Strange things could happen when radiation meets the icy surface of one of Jupiter’s moons. Europa is different from the others. According to new research, Europa might glow even on its night side, producing an ethereal glimmer without the help of the sun.
The glow arises from the special nature of Europa’s cosmic home. Jupiter’s magnetic field is the largest of any other planet in the solar system, and the radiation within its boundaries is many millions of times more intense than the radiation near Earth. The high-energy particles constantly bombard Europa, a world slightly smaller than our moon, with a wispy atmosphere. And when those particles strike the moon’s ice-covered surface, a quirk of chemistry could make it glow in the dark.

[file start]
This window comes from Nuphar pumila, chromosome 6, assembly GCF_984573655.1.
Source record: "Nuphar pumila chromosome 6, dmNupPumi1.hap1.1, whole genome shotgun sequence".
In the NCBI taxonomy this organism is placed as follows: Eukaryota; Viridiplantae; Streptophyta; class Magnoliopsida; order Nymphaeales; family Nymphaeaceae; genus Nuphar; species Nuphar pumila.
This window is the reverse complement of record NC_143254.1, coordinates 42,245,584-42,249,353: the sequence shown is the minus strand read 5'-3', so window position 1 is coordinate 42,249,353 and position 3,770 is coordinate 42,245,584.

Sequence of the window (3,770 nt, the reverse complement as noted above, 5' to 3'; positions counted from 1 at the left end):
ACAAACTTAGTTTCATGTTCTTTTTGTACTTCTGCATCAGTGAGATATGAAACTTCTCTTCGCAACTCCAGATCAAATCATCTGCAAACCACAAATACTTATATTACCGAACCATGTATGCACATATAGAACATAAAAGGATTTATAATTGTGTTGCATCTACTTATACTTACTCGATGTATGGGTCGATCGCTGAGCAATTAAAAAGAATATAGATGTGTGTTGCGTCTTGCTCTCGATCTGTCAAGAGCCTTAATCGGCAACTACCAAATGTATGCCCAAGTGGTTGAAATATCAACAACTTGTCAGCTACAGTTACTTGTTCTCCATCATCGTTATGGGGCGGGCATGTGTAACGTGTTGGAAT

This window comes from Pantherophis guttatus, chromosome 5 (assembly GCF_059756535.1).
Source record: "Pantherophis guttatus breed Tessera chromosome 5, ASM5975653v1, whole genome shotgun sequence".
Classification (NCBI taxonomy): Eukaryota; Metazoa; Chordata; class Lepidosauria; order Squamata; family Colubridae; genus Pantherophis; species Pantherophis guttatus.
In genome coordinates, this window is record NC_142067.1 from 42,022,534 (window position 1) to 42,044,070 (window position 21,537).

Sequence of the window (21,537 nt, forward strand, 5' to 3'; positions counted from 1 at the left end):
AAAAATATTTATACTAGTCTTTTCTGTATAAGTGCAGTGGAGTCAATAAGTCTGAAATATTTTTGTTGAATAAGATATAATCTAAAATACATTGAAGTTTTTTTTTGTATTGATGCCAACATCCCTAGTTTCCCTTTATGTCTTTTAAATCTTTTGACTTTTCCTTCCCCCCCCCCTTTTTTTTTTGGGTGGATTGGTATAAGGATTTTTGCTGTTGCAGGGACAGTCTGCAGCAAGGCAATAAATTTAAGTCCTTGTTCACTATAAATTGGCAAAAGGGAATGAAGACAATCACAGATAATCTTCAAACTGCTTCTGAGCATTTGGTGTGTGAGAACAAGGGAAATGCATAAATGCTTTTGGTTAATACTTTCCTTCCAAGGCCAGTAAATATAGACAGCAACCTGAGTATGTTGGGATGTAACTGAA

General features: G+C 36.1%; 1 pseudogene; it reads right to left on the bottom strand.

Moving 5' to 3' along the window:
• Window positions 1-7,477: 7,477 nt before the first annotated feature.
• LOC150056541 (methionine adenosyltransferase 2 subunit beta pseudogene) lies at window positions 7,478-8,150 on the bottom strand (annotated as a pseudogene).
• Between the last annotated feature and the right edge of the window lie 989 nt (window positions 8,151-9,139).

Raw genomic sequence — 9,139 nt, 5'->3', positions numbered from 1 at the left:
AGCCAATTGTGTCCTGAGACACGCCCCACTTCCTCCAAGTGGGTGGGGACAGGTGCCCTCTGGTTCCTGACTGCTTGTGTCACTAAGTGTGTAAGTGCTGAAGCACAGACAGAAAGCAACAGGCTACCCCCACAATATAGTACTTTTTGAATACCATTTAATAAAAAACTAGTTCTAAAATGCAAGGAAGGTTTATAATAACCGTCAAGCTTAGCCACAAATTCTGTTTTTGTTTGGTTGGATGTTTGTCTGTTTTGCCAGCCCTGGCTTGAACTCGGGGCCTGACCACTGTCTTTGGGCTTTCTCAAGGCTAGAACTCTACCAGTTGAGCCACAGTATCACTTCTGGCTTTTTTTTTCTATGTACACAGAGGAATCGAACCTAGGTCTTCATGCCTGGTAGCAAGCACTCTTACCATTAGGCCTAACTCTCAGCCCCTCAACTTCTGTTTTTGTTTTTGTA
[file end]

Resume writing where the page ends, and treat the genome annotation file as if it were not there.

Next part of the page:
Hand has searched for signs of fluorescence on Europa using Hubble, the world’s top space telescope, but didn’t find anything. NASA scientists are now hoping that the glowing effect, if it indeed exists, is bright enough for the Clipper to capture it. The camera has yet to be built and tested, so scientists don’t know whether it will be sensitive enough to catch the gleam. But “it’s always exciting to discover something in the lab, and then have the opportunity to see if it translates into the real world,” Curt Niebur, a program scientist for the mission, told. “And we don’t get that opportunity a lot in planetary science.”